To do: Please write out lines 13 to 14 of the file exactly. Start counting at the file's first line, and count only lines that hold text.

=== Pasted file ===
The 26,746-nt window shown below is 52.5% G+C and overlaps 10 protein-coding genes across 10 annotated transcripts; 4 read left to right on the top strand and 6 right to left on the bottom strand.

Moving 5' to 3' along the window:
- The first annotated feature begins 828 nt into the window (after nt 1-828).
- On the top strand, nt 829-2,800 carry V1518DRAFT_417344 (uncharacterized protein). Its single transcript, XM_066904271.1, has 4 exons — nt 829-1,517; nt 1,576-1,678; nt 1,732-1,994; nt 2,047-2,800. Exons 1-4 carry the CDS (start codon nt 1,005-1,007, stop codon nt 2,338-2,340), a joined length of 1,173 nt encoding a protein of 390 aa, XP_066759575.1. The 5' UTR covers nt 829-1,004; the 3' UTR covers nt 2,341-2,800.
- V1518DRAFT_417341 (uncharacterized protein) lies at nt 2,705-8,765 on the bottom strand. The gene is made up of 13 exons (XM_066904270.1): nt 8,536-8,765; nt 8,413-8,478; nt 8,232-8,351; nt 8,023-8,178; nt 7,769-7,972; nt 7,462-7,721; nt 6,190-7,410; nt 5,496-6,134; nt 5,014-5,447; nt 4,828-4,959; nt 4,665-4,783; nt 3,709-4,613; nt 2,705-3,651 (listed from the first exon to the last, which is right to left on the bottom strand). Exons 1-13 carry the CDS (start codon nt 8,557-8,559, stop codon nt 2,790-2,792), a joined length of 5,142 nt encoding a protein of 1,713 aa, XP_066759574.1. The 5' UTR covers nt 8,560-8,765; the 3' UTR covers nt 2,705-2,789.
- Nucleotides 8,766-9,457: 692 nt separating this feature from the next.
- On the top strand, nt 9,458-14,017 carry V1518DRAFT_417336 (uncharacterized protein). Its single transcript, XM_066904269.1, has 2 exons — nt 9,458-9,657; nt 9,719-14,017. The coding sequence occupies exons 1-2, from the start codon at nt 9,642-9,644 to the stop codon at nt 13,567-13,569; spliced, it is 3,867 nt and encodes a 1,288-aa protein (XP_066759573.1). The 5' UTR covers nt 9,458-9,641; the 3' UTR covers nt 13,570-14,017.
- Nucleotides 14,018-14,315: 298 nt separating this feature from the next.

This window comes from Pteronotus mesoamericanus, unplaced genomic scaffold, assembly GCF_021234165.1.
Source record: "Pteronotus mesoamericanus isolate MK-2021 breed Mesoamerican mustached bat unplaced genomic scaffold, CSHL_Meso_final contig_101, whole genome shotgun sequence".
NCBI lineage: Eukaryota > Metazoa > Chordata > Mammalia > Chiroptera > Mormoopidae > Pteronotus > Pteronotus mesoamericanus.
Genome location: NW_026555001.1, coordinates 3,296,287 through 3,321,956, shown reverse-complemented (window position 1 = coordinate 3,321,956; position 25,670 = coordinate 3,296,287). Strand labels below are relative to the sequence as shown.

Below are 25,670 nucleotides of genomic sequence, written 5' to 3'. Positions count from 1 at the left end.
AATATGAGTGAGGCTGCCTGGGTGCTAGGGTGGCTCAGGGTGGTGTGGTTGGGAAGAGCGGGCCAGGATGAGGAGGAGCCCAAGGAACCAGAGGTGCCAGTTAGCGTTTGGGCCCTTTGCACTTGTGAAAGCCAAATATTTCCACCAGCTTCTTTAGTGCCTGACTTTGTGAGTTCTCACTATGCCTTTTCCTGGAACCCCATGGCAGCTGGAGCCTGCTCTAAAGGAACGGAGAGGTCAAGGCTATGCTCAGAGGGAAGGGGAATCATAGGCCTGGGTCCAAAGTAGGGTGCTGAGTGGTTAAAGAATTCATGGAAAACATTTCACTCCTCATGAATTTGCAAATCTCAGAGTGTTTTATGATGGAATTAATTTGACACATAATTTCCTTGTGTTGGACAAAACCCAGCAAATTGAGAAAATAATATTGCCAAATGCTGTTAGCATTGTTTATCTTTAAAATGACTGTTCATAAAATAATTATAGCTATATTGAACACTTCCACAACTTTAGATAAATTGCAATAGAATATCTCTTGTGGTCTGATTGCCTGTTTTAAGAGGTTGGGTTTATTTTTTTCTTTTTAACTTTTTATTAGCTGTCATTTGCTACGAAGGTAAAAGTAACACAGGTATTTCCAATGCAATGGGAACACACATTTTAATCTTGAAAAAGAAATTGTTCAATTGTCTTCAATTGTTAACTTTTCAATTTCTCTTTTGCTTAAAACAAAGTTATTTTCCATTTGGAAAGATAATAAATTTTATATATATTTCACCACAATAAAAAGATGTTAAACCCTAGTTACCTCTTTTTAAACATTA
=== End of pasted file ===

Below are 25,670 nucleotides of genomic sequence, written 5' to 3'. Positions count from 1 at the left end.
AATATGAGTGAGGCTGCCTGGGTGCTAGGGTGGCTCAGGGTGGTGTGGTTGGGAAGAGCGGGCCAGGATGAGGAGGAGCCCAAGGAACCAGAGGTGCCAGTTAGCGTTTGGGCCCTTTGCACTTGTGAAAGCCAAATATTTCCACCAGCTTCTTTAGTGCCTGACTTTGTGAGTTCTCACTATGCCTTTTCCTGGAACCCCATGGCAGCTGGAGCCTGCTCTAAAGGAACGGAGAGGTCAAGGCTATGCTCAGAGGGAAGGGGAATCATAGGCCTGGGTCCAAAGTAGGGTGCTGAGTGGTTAAAGAATTCATGGAAAACATTTCACTCCTCATGAATTTGCAAATCTCAGAGTGTTTTATGATGGAATTAATTTGACACATAATTTCCTTGTGTTGGACAAAACCCAGCAAATTGAGAAAATAATATTGCCAAATGCTGTTAGCATTGTTTATCTTTAAAATGACTGTTCATAAAATAATTATAGCTATATTGAACACTTCCACAACTTTAGATAAATTGCAATAGAATATCTCTTGTGGTCTGATTGCCTGTTTTAAGAGGTTGGGTTTATTTTTTTCTTTTTAACTTTTTATTAGCTGTCATTTGCTACGAAGGTAAAAGTAACACAGGTATTTCCAATGCAATGGGAACACACATTTTAATCTTGAAAAAGAAATTGTTCAATTGTCTTCAATTGTTAACTTTTCAATTTCTCTTTTGCTTAAAACAAAGTTATTTTCCATTTGGAAAGATAATAAATTTTATATATATTTCACCACAATAAAAAGATGTTAAACCCTAGTTACCTCTTTTTAAACATTA